Here are some other highlights that Tomorrow’s Women would like to share:

  • They launched a groundbreaking Community of Practice for Young Palestinian women peacemakers in the form of two weekend retreats in the West Bank. These retreats were successful and groundbreaking as they included trauma healing and emotional resilience training, workshops, listening circles, and bonding time. Their final retreat was scheduled for October 12, which has been put on hold given the circumstances. Their plan is to pivot to a trauma healing weekend instead at some point in the new year when it is safe to do so, working within their “do no harm” policy.
  • They are holding uni-national meetings with trained dialogue facilitators for 2023 campers, creating safe spaces to talk and grieve, with the goal of soon coming together as a bi-national group.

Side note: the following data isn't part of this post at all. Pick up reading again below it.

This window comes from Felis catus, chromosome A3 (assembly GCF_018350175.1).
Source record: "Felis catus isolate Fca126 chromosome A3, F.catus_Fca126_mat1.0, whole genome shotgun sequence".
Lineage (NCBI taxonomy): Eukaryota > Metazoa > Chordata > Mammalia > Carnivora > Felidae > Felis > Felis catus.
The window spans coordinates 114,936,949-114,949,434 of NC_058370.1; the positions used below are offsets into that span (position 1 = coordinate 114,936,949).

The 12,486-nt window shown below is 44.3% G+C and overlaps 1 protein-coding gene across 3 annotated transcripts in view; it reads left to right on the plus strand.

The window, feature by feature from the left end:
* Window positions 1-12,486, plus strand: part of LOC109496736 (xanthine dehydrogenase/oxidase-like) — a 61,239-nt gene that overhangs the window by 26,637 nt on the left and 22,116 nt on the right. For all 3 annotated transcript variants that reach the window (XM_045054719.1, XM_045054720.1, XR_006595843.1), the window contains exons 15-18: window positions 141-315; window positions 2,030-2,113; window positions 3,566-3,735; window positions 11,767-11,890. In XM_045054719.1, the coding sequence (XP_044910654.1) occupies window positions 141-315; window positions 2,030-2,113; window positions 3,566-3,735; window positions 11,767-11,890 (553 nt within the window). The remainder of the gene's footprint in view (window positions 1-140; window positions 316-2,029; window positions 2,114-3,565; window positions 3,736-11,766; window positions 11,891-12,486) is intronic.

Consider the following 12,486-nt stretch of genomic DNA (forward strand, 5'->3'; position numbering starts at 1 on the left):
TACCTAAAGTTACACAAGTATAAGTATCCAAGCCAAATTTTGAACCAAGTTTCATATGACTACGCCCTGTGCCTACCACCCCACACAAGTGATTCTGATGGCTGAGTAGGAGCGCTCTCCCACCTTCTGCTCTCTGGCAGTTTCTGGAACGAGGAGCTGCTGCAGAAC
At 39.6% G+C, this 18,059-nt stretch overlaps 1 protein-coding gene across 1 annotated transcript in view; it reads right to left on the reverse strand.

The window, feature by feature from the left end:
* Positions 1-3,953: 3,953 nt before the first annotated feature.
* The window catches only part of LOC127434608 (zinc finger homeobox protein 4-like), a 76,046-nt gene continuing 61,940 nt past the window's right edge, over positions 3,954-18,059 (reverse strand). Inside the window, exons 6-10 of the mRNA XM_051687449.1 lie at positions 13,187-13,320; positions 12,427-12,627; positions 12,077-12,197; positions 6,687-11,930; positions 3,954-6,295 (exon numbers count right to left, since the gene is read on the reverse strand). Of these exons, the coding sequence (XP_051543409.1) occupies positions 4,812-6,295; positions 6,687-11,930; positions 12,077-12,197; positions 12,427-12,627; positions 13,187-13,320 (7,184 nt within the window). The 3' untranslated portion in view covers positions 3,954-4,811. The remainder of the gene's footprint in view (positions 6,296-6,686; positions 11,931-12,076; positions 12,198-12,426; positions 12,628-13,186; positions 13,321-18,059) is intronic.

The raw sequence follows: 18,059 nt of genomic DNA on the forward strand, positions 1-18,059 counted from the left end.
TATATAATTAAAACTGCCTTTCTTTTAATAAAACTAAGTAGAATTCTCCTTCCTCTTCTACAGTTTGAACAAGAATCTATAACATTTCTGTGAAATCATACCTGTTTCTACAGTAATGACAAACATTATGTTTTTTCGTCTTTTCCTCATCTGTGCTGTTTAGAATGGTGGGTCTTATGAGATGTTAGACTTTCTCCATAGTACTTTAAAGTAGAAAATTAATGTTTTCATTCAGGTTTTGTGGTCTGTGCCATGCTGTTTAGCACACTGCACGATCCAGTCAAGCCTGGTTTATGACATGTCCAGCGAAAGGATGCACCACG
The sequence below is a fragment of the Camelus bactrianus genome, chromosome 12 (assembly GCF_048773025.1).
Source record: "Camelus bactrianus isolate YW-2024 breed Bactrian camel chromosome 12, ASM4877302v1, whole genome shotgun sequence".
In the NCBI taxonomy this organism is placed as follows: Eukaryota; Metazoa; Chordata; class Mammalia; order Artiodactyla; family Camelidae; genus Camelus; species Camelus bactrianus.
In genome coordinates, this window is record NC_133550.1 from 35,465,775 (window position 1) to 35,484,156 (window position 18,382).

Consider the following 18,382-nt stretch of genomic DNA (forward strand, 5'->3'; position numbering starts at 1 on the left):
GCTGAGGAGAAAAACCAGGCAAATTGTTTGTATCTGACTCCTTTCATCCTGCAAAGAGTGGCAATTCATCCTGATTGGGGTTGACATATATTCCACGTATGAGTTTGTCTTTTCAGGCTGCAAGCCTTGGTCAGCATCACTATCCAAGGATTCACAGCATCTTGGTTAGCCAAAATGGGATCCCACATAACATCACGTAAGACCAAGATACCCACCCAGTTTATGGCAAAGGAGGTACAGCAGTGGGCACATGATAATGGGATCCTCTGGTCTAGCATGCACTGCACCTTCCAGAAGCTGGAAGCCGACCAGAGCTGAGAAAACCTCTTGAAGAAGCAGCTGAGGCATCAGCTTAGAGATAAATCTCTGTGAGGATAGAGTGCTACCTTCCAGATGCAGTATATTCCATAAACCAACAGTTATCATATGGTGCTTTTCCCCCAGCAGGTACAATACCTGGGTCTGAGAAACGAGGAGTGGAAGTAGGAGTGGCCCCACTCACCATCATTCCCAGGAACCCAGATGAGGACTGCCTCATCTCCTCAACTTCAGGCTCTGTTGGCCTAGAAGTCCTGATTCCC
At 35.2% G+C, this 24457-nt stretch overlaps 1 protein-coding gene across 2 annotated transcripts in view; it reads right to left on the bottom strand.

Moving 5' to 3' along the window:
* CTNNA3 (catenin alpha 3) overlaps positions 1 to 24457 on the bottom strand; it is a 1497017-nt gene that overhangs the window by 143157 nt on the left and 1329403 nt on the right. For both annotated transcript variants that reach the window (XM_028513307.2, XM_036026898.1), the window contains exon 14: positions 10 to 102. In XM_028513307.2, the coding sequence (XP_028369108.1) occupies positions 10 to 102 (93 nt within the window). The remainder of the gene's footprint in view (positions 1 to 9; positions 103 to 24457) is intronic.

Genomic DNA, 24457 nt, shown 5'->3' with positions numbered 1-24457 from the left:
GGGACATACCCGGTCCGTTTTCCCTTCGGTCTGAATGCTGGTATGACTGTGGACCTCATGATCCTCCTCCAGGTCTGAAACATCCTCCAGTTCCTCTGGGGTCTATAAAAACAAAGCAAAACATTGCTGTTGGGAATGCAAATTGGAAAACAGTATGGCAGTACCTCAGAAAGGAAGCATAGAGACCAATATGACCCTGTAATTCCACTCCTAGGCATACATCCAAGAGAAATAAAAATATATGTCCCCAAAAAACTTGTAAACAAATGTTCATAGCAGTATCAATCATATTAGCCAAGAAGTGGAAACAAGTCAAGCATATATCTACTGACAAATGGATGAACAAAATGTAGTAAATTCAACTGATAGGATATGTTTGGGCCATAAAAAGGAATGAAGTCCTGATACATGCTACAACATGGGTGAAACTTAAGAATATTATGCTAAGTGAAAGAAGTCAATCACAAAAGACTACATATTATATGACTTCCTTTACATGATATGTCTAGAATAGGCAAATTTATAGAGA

• Emotional support sessions, with trained trauma therapists, are being offered free-of-charge for all alumnae and staff.
  • Gaza Girls Humanitarian Aid Fund is providing alumnae and their families with basic needs such as food, clean water, housing, feminine and baby products.

We thank Tarrie Burnett and Ghida Sinno from Tomorrow’s Women for sharing these remarkable accomplishments and for sharing their strength with us. Please know that our Rise community stands with you. Amal, a Gaza Girl said it best, “It’s my responsibility and my privilege to do what I can to brighten this dark world…” She closed by saying, “Will you join me?”